Crafting homemade scalloped potatoes takes time, but it’s definitely worth it. While traditional scalloped potatoes don’t use cheese, it’s not uncommon to add a little bit (though, at that point, you’re essentially making au gratin). You’ll want to start by meticulously slicing your potatoes and onions into thin, uniform pieces.

Next, prepare your cream sauce, and start layering the sliced potatoes, onions, and sauce in a baking dish. Coat each layer with the cream sauce, cover the dish with foil, and place it in the oven to bake at 350 degrees Fahrenheit. As it cooks, remove the foil to allow the scalloped potatoes to develop a luscious, golden-brown top. The cooking process will take about an hour and a half, but make sure to keep an eye on the potatoes and uncover them partway through. You should let your scalloped potatoes rest and congeal for about 15 minutes before serving them.

How Do You Make Au Gratin?

If you’re looking to enjoy a cheesy dish, you can’t go wrong with making au gratin. As stated previously, this dish is similar to scalloped potatoes. There are just a few extra steps involved. Here’s what you’ll need to make au gratin:

Au Gratin Ingredients

  • Potatoes! Yukon gold potatoes or russet potatoes will work just fine for au gratin.
  • Onions — like with scalloped potatoes, sliced onions will add a bit more flavor to your dish.
  • Seasonings (just salt and pepper will suffice).
  • Butter and all-purpose flour (to prepare the roux).
  • Milk to create that delightful, creamy consistency
  • Cheese, of course! Traditionally, au gratin is topped with shredded Cheddar.
  • Breadcrumbs (optional, but delicious).

How To Make Au Gratin

The first thing you’ll need to do is layer half of your sliced potatoes in the bottom of a baking dish. Make sure to season them! Then, layer in the onion slices and the remaining potatoes. Prepare your roux by melting butter in a saucepan and incorporating the flour. Gradually whisk in the milk until the mixture thickens. From there, all you have to do is stir in the cheese to complete the dish.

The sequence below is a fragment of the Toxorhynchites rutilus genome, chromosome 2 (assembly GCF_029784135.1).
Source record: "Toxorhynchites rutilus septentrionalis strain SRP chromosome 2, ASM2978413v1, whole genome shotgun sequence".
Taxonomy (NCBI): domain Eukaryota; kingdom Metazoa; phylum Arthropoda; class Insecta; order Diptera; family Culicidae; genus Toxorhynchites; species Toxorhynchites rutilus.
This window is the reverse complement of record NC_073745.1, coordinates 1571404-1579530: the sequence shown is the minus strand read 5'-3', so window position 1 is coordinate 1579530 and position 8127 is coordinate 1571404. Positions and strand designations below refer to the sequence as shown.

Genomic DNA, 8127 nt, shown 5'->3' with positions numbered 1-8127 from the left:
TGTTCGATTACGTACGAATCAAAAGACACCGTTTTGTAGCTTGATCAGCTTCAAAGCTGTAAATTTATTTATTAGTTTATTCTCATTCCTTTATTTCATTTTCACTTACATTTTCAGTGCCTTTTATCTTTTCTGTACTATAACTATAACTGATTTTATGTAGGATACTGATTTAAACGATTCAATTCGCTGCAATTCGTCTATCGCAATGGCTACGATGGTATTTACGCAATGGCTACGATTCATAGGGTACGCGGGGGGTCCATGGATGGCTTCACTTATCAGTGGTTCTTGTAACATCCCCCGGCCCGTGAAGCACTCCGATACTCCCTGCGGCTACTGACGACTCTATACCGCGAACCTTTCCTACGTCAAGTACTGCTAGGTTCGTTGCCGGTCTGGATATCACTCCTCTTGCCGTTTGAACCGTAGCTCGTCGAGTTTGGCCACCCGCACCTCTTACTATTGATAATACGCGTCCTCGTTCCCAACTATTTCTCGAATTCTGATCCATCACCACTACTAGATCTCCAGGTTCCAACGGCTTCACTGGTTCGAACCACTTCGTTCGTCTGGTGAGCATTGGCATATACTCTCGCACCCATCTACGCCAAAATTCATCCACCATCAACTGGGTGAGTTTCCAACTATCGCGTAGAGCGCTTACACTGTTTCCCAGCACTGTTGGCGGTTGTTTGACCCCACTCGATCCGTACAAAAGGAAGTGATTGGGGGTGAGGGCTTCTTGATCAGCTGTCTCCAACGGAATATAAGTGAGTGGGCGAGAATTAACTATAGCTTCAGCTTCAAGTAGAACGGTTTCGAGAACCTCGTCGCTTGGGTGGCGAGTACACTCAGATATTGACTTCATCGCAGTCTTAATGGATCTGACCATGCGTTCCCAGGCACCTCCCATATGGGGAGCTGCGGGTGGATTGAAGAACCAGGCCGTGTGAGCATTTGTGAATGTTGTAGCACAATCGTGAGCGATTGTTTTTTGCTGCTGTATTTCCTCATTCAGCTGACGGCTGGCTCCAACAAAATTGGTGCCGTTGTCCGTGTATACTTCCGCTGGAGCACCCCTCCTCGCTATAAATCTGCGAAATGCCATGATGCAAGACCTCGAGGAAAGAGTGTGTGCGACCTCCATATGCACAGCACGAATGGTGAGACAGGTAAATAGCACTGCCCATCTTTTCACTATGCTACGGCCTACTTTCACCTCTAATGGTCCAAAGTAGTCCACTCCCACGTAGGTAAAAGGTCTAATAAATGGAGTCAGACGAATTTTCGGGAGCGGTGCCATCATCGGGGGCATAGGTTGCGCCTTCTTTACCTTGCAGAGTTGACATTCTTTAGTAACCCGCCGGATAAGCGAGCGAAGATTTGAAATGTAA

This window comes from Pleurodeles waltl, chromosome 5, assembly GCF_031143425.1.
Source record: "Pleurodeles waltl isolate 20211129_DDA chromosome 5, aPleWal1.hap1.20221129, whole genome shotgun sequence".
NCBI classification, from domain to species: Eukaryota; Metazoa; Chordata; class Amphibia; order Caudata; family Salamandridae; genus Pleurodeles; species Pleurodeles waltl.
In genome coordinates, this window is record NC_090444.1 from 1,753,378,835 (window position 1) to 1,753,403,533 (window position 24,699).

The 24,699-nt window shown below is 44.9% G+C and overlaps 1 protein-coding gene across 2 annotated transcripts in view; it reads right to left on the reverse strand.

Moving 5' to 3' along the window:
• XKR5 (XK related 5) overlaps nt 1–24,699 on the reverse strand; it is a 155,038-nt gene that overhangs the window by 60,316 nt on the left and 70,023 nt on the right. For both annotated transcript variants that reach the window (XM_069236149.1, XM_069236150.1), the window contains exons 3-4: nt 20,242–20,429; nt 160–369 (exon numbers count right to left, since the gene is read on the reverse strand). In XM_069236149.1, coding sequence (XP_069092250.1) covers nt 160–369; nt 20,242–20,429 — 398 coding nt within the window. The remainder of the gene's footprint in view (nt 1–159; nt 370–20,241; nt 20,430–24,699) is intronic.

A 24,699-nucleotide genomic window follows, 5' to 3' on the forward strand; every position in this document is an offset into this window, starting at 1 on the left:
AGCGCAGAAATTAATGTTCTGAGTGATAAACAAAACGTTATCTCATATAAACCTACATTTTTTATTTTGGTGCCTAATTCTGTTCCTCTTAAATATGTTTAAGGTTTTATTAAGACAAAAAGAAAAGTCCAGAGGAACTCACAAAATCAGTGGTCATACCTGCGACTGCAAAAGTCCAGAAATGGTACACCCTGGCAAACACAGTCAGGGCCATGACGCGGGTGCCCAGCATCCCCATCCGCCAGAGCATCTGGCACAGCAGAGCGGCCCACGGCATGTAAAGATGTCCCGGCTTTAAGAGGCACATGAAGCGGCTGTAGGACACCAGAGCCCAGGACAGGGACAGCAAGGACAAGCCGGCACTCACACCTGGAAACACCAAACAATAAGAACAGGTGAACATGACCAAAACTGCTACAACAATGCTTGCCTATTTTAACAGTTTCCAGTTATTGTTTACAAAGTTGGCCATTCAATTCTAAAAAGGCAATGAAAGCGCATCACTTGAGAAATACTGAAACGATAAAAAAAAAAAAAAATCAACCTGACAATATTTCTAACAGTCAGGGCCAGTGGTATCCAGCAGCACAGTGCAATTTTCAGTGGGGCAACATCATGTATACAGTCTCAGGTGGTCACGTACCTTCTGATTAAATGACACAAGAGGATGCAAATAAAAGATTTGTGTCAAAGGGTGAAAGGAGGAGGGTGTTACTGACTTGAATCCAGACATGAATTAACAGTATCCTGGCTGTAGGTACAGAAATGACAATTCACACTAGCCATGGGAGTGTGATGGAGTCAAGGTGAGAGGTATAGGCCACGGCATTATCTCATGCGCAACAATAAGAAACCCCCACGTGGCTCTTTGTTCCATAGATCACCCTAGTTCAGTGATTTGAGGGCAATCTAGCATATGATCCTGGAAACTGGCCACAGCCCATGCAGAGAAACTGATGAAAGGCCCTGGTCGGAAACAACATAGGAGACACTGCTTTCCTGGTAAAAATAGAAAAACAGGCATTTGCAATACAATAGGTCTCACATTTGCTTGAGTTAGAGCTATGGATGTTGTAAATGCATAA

Pour your sauce over the layered potatoes and onions, making sure that you’ve covered them completely. Top with more shredded Cheddar and some breadcrumbs if you’d like! Cover the baking dish with foil, and place it in the oven at 400 degrees Fahrenheit. Let the potatoes bake until they get tender and the sauce starts to bubble. This will take about an hour and a half. Like scalloped potatoes, you’ll want to let au gratin rest before serving it!

Frequently Asked Questions (FAQs)

Q1: What causes scalloped potatoes to curdle?

The phenomenon of curdling in scalloped potatoes tends to arise due to the intense heat of the oven. It can sometimes be challenging to prevent this from happening, however, you can actually address this issue prior to baking the dish. Rather than just layering the potatoes with the milk, butter, and broth, you’ll want to mix these ingredients together to create a smooth sauce. This way, you’ll be able to make sure that your potatoes and sauce remain cohesive while they cook.

Q2: Can you slice the potatoes too thin for scalloped potatoes or au gratin?

Yes, unfortunately, this is a possibility! It’s more of a concern for scalloped potatoes, but if you slice your potatoes too thick or thin for either dish, they might bake unevenly, meaning you won’t get the tender texture you’re aiming for. We’d recommend using a chef’s knife (or even a mandoline, if you have one on hand) to slice your potatoes as evenly as you can. In general, you’ll want to slice your potatoes as thinly as possible, but don’t fret if they’re not perfect.

Q3: What goes well with scalloped potatoes?

Most people choose to pair scalloped potatoes with lean proteins like pan-seared fish or even grilled ham. You can’t go wrong with serving scalloped potatoes with beef tenderloin or roast chicken as well. A side salad with a tangy vinaigrette would also taste delightful with scalloped potatoes. Don’t forget to pour yourself a nice glass of white wine or lemon water to cleanse your palette!

Q4: What goes well with au gratin?

We’d recommend serving up your au gratin with a medley of vegetables on the side. Broccoli, green beans, carrots, and zucchini all serve as excellent accompaniments to au gratin. The crispy, cheesiness of the potatoes would also pair exceptionally well with roast chicken or grilled salmon. Some stuffed bell peppers or mushroom stroganoff would also make this meal something to call home about!

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Scalloped Potatoes vs Au Gratin: What’s the Difference?

au gratin potatoes next to scalloped potatoes
A comparison between scalloped potatoes and au gratin potatoes